Open access peer-reviewed chapter - ONLINE FIRST

Prenatal Diagnosis of Diaphragmatic Hernia

Written By

Marina Sica, Carlotta Plessi and Francesco Molinaro

Submitted: January 21st, 2022 Reviewed: March 1st, 2022 Published: May 2nd, 2022

DOI: 10.5772/intechopen.104103

IntechOpen
Prenatal Diagnosis Edited by Wei Wu

From the Edited Volume

Prenatal Diagnosis [Working Title]

Dr. Wei Wu, Ms. Qiuqin Tang, Prof. Panagiotis Tsikouras, Prof. Werner Rath and Prof. Georg-Friedrich Von Tempelhoff

Chapter metrics overview

15 Chapter Downloads

View Full Metrics

Abstract

Congenital diaphragmatic hernia (CDH) is a condition characterized by a defect in the diaphragm leading to protrusion of abdominal contents into the thoracic cavity interfering with normal development of the lungs. The pathophysiology of CDH is a combination of lung hypoplasia and immaturity associated with persistent pulmonary hypertension of newborn (PPHN) and cardiac dysfunction. Prenatal assessment of lung to head ratio (LHR) and position of the liver by ultrasound are used to diagnose and predict outcomes. However, fetal therapy is indicated in cases where negative prognostic factors are detected in screening investigations (liver herniation, LHR <1.0). Immediate management at birth includes bowel decompression, avoidance of mask ventilation and endotracheal tube placement if required. The main focus of management includes gentle ventilation, hemodynamic monitoring and treatment of pulmonary hypertension followed by surgery. Although inhaled nitric oxide is not approved by FDA for the treatment of PPHN induced by CDH. Surgical treatment of CDH should be planned in election, after the achievement of hemodynamic stability. The only case in which it is acceptable to perform an emergency operation is when there are signs of ischemia of the herniated intestinal loops. Extracorporeal membrane oxygenation (ECMO) is typically considered after failure of conventional medical management for infants ≥ 34 weeks’ gestation or with weight > 2 kg with CDH and no associated major lethal anomalies. Prematurity, associated abnormalities, severity of PPHN, type of repair and need for ECMO can affect the survival of an infant with CDH. With advances in the management of CDH, the overall survival has improved.

Keywords

  • lung hypoplasia
  • pulmonary hypertension
  • extracorporeal membrane oxygenation
  • prenatal diagnosis

1. Introduction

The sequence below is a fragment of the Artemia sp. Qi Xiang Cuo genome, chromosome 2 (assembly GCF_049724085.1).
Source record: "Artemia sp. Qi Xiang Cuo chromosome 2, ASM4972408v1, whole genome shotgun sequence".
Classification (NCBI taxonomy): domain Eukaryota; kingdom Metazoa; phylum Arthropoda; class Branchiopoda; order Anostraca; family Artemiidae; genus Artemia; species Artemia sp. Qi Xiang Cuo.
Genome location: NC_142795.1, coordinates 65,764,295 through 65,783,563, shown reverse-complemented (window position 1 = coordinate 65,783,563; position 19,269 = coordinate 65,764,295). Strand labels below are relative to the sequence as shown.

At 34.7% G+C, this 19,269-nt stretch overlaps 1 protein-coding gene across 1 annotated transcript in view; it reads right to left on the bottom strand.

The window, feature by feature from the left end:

Congenital diaphragmatic hernia (CDH) is a congenital malformation of diaphragm, which leads to a defect in separation between the thoracic and abdominal cavities [1, 2]. It appears to be due to an error in the development of the pleuro-peritoneal canals and therefore develops around 6 weeks of gestation [1]. Its incidence is 1:3000 live births. Progress in the management of these patients has significantly increased survival rates (up to 90% [3]), but disease-related morbidity remains very high: the main problem is the compression exerted by the herniated viscera on the developing lungs, development, which causes pulmonary hypoplasia and hypertension [4].

Advertisement

2. Classification

CDH can be classified, depending on the location of the defect, into postero-lateral, or Bochdalek’s hernia (70–75%), anterior or Morgagni’s hernia (23–28%) and central or hiatal hernia (2–7%) [4]. Morgagni’s hernia is often discovered incidentally in older children, as it rarely causes such a mass effect on the thoracic level as to compromise the development of the lungs. Bochdalek’s hernia is the form that is classically referred to when talking about this pathology and to which we will refer accordingly in the next paragraphs (26). Most often it is located on the left side (85%), but it can also be right (13%) or bilateral (2%) [4].

Advertisement

3. Pathogenesis

The pathogenesis of CDH is complex and currently still little known. Some studies have shown that pulmonary hypoplasia in these patients arises before the development of the diaphragm itself. This discovery opened the door to the so-called “double hit theory” which sees pulmonary hypoplasia as the result of two insults: the first, affecting both lungs, would be due to genetic and environmental factors (for example alcohol, smoking, obesity, low intake of retinoids during pregnancy); the second, which would affect only the lung ipsilateral to the defect, would consist of the compressive effect of the herniated viscera and their interference with normal fetal respiratory movements. Multiple studies have demonstrated the importance of the genetic component in the pathogenesis of ECD: they often fall within syndromic pictures, and about 40% of cases are associated with other congenital anomalies, especially cardiovascular (11–15% of ECD) [4].

Advertisement

4. Antenatal management

Given the potential severity of the disease, prenatal counseling represents a fundamental phase of the diagnostic-therapeutic process of CDH: parents must be adequately informed about all the steps to be taken and the risks in terms of mortality and morbidity.

4.1 Antenatal diagnosis